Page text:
- A 71-year old woman in Scotland experiences very little fear and anxiety, and her wounds heal faster than usual.
- She has a specific genotype that decreases the gene activity considered to be responsible for anxiety and pain.
We often hear stories about how deaf and blind people adjust to living in a world that is organized around hearing and seeing. However, we hardly hear about those who are missing other crucial senses.
Have you ever imagine what would it be like if you were to never feel any pain? For a woman living in Scotland, it has been nothing but reality. The 71-years old Jo Cameron experiences very little fear and anxiety, and her wounds heal faster than usual.
At the age of 65, she had a degenerative joint disease of hip and despite that, she didn’t experience any pain. Next year, she underwent a painful surgery on her hand, and yet she didn’t report any pain after the surgery. In fact, she never took painkillers in her entire life, even after her dental surgery.
What’s The Reason Behind That?
Recently, Dr. Devjit Srivastava diagnosed Cameron’s pain sensitivity and discovered that she has a specific genotype that decreases the gene activity considered to be responsible for anxiety and pain.
The research team at the University of Oxford and University College London performed a genetic examination and found two key mutations.
- Microdeletion in a pseudogene (not extensively explored yet); researchers have named it FAAH-OUT.
- Mutation in the neighboring gene that handles the FAAH (fatty acid amide hydrolase) enzyme.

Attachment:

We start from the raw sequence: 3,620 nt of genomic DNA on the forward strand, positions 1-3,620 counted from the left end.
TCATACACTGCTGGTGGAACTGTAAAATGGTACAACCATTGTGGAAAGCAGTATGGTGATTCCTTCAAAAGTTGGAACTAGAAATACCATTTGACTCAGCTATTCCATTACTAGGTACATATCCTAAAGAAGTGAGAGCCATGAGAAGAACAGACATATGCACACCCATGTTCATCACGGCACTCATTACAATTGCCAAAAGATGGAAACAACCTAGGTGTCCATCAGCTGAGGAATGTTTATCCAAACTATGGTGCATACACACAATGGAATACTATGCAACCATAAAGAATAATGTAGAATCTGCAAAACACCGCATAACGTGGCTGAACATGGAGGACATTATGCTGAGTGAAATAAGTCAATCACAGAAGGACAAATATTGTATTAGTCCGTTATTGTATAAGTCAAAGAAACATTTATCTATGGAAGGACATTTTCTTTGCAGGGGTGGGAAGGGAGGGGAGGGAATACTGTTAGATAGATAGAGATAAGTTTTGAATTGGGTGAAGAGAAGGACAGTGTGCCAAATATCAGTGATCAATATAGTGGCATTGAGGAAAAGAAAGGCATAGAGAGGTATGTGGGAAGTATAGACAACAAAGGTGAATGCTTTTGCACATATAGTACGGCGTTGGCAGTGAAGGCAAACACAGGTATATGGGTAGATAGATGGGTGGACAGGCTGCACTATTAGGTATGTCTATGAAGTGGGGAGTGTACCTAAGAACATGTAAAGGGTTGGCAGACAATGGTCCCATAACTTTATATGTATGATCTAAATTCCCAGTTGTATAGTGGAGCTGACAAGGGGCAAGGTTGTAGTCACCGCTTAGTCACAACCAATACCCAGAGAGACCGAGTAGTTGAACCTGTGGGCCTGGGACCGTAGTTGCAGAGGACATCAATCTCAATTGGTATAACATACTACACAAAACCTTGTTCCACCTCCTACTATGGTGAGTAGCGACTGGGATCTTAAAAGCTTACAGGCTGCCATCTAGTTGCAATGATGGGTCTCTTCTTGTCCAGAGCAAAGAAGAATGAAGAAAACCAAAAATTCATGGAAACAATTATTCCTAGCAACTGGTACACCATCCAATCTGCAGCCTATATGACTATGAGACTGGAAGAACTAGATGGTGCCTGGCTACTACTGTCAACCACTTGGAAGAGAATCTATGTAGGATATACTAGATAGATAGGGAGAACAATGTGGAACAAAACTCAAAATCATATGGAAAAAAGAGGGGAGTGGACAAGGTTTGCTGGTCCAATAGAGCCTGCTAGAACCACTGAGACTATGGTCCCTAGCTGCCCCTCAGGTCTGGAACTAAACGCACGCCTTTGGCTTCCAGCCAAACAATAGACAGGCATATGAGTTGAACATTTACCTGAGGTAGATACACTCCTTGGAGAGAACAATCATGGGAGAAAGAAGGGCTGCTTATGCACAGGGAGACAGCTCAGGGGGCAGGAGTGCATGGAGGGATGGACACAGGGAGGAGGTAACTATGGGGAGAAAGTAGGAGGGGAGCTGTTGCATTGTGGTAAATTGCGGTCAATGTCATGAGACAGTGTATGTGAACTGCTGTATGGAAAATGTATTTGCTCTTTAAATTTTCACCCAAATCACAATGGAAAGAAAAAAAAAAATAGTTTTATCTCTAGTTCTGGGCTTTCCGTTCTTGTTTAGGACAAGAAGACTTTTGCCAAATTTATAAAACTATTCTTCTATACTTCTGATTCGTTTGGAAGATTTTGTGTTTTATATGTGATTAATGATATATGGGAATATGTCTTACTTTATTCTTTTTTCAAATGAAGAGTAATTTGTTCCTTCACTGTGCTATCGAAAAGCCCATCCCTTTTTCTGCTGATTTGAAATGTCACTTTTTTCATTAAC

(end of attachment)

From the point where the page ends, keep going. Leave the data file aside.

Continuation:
The FAAH gene is associated with endocannabinoid signaling central to memory, mood and pain sensation. FAAH-OUT, on the other hand, was earlier considered to be a non-functional gene. However, there is a great possibility that it affects FAAH expression.
Mice with no FAAH gene have enhanced fear-extinction memory, accelerated wound healing and reduced pain sensation and anxiety. Cameron experiences similar traits. She also mentioned that she often forgets usual things like keys: these are signs of memory lapses that has already been correlated with increased endocannabinoid signaling.
It’s quite surprising that Cameron was unaware of her conditions until her late 60s. She never concerned much about how little pain she feels.
Could This Study Help Other People?
Researchers are currently working with Cameron and performing further experiments in cell samples to gain more insight into the pseudogene. People like Cameron could be valuable to clinical studies as they could help researchers better understand the impact of genetic mutations on pain sensation.
Instead of taking painkillers, 50% of the patients experience severe to moderate pain after surgery. These findings might offer relief to those patients (more than 300 patients undergo surgery every year worldwide) as well as accelerate wound healing.